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The Egyptian Regime's Achilles' Heel

How the Country Could Rescue Itself From Military Dictatorship

Supporters of Egypt's army chief Field Marshal Abdel Fattah al-Sisi demonstrate outside a police academy, February 4, 2014. Amr Abdallah Dalsh / Courtesy Reuters

In the seven months since former Egyptian President Mohamed Morsi was booted from office, Egypt has fallen into a disheartening but predictable pattern: The generals consolidate power while their allies in the Interior Ministry crack down on the Muslim Brotherhood. Now, with the front pages of half of Egypt’s papers proclaiming the virtues of Abdel Fattah al-Sisi, Egypt’s new strongman in waiting, and the other half running tales of the Brotherhood’s terrorist connections, the question in Egypt is no longer what is going on -- the trajectory, a return to military dictatorship, should be clear to anyone. Rather, the question is what, if anything could, change the future.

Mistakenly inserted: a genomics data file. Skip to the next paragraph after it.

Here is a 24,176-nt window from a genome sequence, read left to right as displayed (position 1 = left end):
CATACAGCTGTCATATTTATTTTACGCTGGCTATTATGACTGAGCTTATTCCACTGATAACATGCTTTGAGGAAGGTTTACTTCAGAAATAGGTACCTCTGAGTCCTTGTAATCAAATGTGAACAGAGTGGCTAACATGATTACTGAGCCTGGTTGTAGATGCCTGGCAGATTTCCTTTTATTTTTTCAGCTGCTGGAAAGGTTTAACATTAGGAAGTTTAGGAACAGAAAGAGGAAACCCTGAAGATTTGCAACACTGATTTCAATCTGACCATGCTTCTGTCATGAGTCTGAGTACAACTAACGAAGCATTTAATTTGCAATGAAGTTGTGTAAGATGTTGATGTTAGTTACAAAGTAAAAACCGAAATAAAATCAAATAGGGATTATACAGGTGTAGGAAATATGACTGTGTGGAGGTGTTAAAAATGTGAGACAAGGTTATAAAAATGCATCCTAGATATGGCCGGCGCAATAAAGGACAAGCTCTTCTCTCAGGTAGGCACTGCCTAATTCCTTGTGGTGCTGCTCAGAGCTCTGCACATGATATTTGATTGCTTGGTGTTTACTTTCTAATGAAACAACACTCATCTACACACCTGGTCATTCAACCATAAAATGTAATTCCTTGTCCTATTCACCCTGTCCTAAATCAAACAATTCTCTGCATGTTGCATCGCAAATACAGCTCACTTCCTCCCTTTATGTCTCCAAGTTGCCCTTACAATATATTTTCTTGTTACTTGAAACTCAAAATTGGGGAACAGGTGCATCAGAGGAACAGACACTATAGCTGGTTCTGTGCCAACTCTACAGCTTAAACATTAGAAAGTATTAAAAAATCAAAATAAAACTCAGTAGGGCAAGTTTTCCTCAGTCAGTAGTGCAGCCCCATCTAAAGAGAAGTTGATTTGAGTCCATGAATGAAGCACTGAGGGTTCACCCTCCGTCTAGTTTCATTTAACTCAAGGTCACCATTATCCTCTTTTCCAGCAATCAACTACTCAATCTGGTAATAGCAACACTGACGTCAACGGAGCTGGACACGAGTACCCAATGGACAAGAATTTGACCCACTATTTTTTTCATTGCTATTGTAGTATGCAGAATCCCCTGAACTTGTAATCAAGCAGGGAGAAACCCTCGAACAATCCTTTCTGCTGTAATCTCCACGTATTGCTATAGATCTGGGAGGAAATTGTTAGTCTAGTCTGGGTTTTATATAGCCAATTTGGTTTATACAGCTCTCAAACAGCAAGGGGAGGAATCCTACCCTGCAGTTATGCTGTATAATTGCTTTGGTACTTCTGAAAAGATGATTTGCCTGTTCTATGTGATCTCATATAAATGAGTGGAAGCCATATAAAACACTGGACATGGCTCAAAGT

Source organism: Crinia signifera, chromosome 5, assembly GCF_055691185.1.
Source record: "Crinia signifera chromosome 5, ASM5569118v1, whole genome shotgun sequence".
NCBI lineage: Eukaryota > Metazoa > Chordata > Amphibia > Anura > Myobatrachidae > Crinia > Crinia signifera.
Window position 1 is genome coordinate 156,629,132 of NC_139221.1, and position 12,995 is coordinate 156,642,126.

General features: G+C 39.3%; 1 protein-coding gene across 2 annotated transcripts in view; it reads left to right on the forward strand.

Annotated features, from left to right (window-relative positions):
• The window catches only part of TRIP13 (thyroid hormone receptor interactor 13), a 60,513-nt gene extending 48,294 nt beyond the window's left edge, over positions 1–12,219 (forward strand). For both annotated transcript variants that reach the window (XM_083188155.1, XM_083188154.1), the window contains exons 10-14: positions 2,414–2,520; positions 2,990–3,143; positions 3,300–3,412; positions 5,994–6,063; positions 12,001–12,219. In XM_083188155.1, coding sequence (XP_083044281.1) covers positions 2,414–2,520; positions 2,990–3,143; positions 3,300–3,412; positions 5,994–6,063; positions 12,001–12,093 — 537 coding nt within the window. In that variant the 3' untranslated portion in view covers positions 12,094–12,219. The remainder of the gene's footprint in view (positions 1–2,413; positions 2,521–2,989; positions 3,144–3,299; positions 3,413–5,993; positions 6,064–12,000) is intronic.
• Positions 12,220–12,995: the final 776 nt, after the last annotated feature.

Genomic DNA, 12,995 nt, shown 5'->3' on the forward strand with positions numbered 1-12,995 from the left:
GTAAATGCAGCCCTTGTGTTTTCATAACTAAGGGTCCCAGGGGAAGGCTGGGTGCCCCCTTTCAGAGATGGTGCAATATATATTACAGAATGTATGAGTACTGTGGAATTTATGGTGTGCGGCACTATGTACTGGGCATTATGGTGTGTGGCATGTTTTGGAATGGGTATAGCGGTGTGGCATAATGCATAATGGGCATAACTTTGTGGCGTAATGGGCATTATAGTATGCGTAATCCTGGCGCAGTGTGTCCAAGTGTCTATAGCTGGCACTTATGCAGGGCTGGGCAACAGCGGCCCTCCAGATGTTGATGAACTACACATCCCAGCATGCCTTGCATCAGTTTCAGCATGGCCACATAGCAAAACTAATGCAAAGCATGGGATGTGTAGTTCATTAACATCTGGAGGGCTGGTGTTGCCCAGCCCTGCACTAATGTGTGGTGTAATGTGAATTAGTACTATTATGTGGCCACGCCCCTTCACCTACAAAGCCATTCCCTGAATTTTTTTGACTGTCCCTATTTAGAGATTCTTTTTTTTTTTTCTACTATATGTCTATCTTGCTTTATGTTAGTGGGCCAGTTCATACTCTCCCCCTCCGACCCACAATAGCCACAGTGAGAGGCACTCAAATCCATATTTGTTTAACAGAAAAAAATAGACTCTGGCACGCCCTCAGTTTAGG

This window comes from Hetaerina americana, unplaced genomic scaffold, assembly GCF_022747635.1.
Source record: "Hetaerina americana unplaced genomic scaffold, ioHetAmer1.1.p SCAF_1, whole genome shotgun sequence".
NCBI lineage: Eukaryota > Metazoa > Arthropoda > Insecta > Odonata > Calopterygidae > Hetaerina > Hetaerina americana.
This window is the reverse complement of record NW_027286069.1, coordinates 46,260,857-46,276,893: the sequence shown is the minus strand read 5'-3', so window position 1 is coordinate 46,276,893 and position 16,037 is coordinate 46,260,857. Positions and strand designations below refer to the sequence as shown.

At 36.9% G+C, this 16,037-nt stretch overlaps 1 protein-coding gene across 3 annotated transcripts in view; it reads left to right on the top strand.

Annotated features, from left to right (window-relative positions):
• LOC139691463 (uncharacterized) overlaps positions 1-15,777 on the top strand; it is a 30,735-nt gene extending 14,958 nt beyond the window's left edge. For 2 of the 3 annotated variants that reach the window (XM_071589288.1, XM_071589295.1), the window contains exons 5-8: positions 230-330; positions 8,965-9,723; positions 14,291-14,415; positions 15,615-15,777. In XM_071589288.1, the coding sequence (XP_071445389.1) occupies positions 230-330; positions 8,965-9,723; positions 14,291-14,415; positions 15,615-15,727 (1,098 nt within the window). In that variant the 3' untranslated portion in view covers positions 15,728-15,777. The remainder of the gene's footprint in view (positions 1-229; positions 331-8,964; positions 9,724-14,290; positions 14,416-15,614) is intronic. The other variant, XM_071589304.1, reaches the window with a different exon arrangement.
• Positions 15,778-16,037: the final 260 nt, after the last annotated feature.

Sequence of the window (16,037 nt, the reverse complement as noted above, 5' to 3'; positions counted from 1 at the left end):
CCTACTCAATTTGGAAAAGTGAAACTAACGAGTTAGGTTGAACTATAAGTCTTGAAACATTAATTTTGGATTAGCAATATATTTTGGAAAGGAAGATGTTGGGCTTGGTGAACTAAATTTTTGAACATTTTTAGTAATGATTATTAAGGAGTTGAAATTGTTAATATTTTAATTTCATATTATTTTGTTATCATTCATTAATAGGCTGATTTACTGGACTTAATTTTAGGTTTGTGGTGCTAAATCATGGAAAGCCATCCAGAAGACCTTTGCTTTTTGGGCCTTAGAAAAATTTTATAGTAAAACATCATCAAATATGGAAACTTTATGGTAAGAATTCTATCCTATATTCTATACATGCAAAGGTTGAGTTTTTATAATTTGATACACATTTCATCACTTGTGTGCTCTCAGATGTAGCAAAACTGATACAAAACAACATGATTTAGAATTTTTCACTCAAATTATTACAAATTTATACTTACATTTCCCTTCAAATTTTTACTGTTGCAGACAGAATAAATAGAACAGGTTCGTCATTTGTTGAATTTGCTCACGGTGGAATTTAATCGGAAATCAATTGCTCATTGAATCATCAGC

To be sure, one should be careful about betting against a regime with an overwhelming advantage in both firepower and public support, but the current order does have two Achilles’ heels. First, as the threat of the Muslim Brotherhood

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